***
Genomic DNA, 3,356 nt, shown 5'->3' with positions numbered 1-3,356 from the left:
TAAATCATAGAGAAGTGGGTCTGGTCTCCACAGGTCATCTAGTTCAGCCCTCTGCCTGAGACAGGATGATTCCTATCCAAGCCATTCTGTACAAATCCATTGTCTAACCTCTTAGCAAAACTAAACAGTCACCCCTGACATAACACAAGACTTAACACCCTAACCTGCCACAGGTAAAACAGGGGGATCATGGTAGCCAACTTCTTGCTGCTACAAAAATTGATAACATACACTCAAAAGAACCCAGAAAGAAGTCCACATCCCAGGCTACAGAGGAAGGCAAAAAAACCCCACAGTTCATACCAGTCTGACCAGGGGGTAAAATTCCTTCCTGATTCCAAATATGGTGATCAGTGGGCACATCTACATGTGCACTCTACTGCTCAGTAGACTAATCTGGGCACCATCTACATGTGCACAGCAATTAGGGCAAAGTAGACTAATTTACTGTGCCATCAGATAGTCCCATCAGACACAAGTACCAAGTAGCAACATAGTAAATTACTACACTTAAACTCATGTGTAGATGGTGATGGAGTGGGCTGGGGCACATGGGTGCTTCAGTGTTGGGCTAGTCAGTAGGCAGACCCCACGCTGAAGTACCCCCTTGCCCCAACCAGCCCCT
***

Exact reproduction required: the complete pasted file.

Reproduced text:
Genomic DNA, 3,356 nt, shown 5'->3' with positions numbered 1-3,356 from the left:
TAAATCATAGAGAAGTGGGTCTGGTCTCCACAGGTCATCTAGTTCAGCCCTCTGCCTGAGACAGGATGATTCCTATCCAAGCCATTCTGTACAAATCCATTGTCTAACCTCTTAGCAAAACTAAACAGTCACCCCTGACATAACACAAGACTTAACACCCTAACCTGCCACAGGTAAAACAGGGGGATCATGGTAGCCAACTTCTTGCTGCTACAAAAATTGATAACATACACTCAAAAGAACCCAGAAAGAAGTCCACATCCCAGGCTACAGAGGAAGGCAAAAAAACCCCACAGTTCATACCAGTCTGACCAGGGGGTAAAATTCCTTCCTGATTCCAAATATGGTGATCAGTGGGCACATCTACATGTGCACTCTACTGCTCAGTAGACTAATCTGGGCACCATCTACATGTGCACAGCAATTAGGGCAAAGTAGACTAATTTACTGTGCCATCAGATAGTCCCATCAGACACAAGTACCAAGTAGCAACATAGTAAATTACTACACTTAAACTCATGTGTAGATGGTGATGGAGTGGGCTGGGGCACATGGGTGCTTCAGTGTTGGGCTAGTCAGTAGGCAGACCCCACGCTGAAGTACCCCCTTGCCCCAACCAGCCCCT